Gift tax returns generally do not need to be filed unless you give someone, other than your spouse (if he or she is a U.S. citizen) money or property worth more than the gift tax annual exclusion for that year. Here are four more tips regarding the tax treatment of gifts:
- Most gifts are not subject to the gift tax. For example, there is usually no tax if you make a gift to your spouse or to a charity. If you make a gift to someone else, the gift tax usually does not apply until the value of the gifts you give that person exceeds the annual exclusion for the year.
- The annual exclusion amount for 2023 is $17,000. You and your spouse can make a gift of up to $34,000 to a third party without making a taxable gift. However, if your gift exceeds the exclusion amount, you will have to file a gift tax return even if no tax is due.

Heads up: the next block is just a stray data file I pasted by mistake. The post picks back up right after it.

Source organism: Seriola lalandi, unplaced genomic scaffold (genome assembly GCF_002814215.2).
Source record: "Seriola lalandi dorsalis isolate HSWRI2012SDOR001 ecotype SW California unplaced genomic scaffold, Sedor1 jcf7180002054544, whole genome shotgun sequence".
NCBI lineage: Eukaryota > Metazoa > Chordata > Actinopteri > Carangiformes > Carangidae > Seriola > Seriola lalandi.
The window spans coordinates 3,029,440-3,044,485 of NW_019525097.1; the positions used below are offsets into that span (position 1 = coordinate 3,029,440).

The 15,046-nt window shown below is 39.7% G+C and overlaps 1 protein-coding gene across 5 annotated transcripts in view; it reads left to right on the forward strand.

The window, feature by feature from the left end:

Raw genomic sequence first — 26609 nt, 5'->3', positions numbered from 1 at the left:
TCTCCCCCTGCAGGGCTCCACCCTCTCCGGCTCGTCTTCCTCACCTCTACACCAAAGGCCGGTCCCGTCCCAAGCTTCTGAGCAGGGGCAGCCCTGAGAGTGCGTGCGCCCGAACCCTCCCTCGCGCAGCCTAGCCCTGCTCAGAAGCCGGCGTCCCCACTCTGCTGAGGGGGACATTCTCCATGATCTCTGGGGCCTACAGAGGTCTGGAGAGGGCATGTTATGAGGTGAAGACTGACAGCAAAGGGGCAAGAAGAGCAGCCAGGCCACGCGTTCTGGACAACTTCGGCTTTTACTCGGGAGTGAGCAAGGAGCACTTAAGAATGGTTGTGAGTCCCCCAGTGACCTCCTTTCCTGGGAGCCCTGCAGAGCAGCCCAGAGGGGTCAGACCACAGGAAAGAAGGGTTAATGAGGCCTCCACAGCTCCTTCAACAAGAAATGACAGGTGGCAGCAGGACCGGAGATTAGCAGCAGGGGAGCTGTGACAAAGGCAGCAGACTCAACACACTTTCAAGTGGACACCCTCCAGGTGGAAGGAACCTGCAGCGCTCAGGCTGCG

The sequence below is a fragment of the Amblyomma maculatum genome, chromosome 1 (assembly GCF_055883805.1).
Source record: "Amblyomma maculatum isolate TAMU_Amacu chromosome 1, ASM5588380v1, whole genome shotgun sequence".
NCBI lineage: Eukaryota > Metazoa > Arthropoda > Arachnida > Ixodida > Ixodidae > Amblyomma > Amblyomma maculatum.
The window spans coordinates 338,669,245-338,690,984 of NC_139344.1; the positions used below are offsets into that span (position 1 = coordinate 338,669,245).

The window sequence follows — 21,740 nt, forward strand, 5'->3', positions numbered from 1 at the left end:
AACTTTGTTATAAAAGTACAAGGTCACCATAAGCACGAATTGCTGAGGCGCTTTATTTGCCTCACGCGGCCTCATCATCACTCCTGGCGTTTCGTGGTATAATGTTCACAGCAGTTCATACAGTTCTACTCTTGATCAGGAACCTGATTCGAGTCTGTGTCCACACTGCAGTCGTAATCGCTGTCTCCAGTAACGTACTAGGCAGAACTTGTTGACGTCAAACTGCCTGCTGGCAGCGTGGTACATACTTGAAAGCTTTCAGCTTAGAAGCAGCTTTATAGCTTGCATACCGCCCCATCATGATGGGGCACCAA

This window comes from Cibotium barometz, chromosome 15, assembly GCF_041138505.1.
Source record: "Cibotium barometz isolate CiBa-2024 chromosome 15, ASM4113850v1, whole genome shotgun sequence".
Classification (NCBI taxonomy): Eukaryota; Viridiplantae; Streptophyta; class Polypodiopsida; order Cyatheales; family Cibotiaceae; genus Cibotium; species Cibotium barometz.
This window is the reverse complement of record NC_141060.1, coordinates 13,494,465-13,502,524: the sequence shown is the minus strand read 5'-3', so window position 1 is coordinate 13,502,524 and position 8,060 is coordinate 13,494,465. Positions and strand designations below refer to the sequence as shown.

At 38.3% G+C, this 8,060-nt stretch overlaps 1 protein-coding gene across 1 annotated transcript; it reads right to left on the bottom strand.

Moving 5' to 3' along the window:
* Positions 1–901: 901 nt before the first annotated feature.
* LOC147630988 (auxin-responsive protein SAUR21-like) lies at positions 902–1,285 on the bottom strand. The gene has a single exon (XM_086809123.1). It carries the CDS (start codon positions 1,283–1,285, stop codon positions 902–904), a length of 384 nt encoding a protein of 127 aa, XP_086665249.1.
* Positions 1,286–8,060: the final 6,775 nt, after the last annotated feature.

You do not have to file a gift tax return to report gifts to political organizations and gifts made by paying someone’s tuition or medical expenses.
- Making a gift does not ordinarily affect your federal income tax. You cannot deduct the value of gifts you make (other than deductible charitable contributions).
- Generally, the person who receives your gift will not have to pay any federal gift tax because of it. Also, that person will not have to pay income tax on the value of the gift received.
- The general rule is that any gift is a taxable gift. However, there are many exceptions to this rule. For example, the following gifts are not taxable:
- Gifts that do not exceed the annual exclusion for the calendar year,
- Tuition or medical expenses you pay directly to a medical or educational institution for someone,
- Gifts to your spouse,
- Gifts to a political organization for its use, and
- Gifts to charities.
If you have any questions about the gift tax, please contact our office for assistance.